Lansing families share long-held holiday traditions

John Todd and Jennifer Montague at the piano in Todd’s farmhouse on Davis Road in Lake Ridge some time in the late 1970s. The Todds, the Bills and the Montagues have been gathering to sing carols on every Christmas since 1973.
John Todd and Jennifer Montague at the piano in Todd’s farmhouse on Davis Road in Lake Ridge some time in the late 1970s. The Todds, the Bills and the Montagues have been gathering to sing carols on every Christmas since 1973.
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The winter holidays create a space for family and friends to come together, and they provide a structure of services, meals and parties for people who see each other every day or once a year to renew their friendships.

Some evoke a sense of warmth.

“One of my favorite traditions is the Christmas Eve gathering after mass at All Saints for a dish to pass, caroling and a warm sense of community,” Beth Hogan said. “The beautiful voices of Chuck Benson and his sons and their families. The delicious pork loins roasted by Dave Hatfield, assorted other Christmas favorites from many of our wonderful families. It is a lovely celebration of love and community.”

Some provoke laughter.

“Hands down, my favorite memory was a Christmas pageant in the Benson barn,” Julia Berens said. “The baby Jesus [a doll] is dropped from the hayloft only to be snatched by a goat. Justin saved the day by wrestling the baby Jesus from the goat’s mouth to put in the manger, and the whole show barely missed a beat.”

And some invoke a tradition that borders on a duty.

In 1973, three Lake Ridge families found themselves staying home for Christmas.

My parents, Lorne and Carolyn Montague, had moved their four children from the Buffalo area to Fenner Road in 1967 so that Lorne could transition from NYSEG lineman to power plant operator for the planned Bell Station. They promptly had two more children, twin boys born in 1968.

In 1971, Tom and Elsie Todd and their five children moved from Dryden to a farmhouse on Davis Road and erected two long barns – one built to raise 30,000 chickens from chick to layer and the other constructed to hold 30,000 laying chickens with the specialized conveying equipment needed to collect their eggs.

Nelson and Barbara Bills and their three children had settled on Davis Road in 1973, moving here from Michigan so Nelson could take a job at Cornell as an agricultural economist.

The Montagues couldn’t get to Buffalo, the Bills weren’t going to Michigan, and the Todds had 60,000 chickens to keep an eye on.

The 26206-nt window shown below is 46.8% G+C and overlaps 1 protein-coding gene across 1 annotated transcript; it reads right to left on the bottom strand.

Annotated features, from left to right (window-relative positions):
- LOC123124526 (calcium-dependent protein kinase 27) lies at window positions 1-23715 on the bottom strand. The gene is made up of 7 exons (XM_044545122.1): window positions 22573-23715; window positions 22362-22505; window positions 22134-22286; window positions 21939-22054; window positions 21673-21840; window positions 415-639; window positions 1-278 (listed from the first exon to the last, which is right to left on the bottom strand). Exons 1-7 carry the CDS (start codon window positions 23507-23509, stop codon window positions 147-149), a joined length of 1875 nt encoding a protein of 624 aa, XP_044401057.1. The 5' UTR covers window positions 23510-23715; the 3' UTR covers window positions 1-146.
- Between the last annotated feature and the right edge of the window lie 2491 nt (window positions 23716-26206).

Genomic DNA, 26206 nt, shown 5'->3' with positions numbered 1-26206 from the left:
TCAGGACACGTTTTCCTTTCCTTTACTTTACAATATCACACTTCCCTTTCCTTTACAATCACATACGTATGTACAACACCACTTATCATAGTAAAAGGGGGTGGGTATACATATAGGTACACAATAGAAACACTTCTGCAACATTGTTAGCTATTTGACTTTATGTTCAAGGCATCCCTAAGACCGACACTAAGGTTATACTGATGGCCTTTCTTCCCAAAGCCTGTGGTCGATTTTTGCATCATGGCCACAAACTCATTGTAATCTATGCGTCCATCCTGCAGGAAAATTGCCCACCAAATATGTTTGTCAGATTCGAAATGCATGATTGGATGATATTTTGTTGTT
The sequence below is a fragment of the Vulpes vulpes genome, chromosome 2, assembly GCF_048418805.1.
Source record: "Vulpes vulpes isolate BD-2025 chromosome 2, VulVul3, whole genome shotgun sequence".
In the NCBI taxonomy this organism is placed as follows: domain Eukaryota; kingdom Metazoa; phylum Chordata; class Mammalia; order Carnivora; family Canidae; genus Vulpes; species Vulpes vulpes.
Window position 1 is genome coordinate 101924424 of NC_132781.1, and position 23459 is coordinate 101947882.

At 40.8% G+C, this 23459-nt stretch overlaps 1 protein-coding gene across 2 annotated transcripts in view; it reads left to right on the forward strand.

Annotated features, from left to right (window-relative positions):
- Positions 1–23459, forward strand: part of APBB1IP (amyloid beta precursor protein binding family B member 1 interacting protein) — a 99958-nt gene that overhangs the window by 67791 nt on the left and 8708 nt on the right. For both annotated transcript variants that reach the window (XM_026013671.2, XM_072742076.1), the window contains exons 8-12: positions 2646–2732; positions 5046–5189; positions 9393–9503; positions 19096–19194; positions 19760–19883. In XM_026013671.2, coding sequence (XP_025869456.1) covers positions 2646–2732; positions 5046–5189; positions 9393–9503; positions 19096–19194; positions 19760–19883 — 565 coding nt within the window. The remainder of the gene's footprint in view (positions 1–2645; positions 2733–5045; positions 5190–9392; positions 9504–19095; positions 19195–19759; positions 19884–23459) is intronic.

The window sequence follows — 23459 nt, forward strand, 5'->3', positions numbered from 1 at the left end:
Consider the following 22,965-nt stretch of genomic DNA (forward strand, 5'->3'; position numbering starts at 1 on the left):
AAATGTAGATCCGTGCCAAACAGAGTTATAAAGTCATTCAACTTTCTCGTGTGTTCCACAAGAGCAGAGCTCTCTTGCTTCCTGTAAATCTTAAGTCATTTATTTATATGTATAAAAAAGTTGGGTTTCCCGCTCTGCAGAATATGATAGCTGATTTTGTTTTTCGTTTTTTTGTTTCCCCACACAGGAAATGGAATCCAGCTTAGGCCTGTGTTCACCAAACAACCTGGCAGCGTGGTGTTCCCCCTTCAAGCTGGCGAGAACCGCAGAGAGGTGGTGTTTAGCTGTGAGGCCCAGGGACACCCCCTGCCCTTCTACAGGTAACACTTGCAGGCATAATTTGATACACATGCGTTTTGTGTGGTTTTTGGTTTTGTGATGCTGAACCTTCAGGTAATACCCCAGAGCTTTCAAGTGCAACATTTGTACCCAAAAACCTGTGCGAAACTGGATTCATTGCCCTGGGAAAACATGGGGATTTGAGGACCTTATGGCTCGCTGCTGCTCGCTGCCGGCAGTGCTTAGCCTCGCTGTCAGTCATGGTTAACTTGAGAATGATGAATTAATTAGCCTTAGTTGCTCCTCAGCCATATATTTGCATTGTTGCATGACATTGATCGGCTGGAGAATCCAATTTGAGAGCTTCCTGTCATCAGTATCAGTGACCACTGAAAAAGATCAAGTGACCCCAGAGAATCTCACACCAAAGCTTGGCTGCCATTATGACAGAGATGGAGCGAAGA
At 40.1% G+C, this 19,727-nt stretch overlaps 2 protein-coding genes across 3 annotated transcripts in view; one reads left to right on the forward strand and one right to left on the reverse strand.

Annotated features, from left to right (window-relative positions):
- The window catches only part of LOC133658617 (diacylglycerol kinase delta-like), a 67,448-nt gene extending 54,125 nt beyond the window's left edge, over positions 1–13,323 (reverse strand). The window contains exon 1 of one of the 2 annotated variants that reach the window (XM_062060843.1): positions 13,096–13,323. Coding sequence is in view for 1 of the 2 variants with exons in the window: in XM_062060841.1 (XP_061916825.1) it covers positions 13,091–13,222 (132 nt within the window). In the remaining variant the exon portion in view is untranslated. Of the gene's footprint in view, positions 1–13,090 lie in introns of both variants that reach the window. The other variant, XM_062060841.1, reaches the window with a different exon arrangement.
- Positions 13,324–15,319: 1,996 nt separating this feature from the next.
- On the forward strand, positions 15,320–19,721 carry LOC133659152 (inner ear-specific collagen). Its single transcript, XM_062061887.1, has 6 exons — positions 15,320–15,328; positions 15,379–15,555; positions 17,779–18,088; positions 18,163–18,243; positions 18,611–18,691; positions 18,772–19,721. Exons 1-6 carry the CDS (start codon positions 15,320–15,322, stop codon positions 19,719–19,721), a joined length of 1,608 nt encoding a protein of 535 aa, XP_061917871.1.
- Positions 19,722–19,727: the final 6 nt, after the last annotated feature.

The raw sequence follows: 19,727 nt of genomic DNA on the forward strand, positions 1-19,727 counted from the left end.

So, Elsie suggested that the three families gather their 14 children in the Todd farmhouse on Christmas Day for dinner. When dinner was done, and everyone had had a nap, Elsie herded everyone into the parlor, where she sat down at the piano and played a few bars. Sheet music was passed from hand to hand, and they sang.

The children there that night grew up, went off to school, got married and had children. Those children grew up, went off to school, got married and had children.

Each generation has roamed the farmyard, played basketball in the hay barn, “Duck-Duck-Goose” on the lawn, and hide and seek among the fields and trees.

They learned to gather eggs and had the unnerving experience of being stared at by 30,000 chickens in the pullet barn. They swam together down at the lake and shot off fireworks on the Fourth.

People brought back significant others for review by the families and families went to the weddings. The numbers grew and sometimes shrank as some people left, some forever.

And on Christmas Day of 2019, some 46 years after those first carols, Elsie warmed up on the piano and then sent Carolyn’s great grandson out among those same people chatting and eating to bring them back into the parlor for a few songs.

In Brief:

Rotarians’ Grocery Run Benefits Food Bank

John Lokomec was the winner of the Lansing-Ithaca Rotary Club’s fourth annual holiday “Grocery Store Run” to benefit the Lansing Food Pantry.
Lokomec made his dash through the Lansing Market Dec. 18 to gather holiday needs, but he also donated the majority of his winnings back to the food bank, according to Kathryn Mapes of the Rotarians. Mapes said that 1 in 5 residents of New York state is considered to be “food insecure.”

Coffee, conversation, connection at library

The Lansing Community Library will host “Coffee, Conversation, Connection,” a meeting for parents who are overwhelmed, frustrated or exhausted by their children’s struggles with social, emotional or behavioral health on Jan. 14 from 6:30 to 8 p.m.

Serena Ward of Racker will host the family-led discussion and conversation in partnership with Family Navigators, Racker and Lansing Central School District.

Light refreshments and beverages will be served. For more information, or to reserve a spot, call Ward at 607-592-0486 or email her at serenaw@racker.org.

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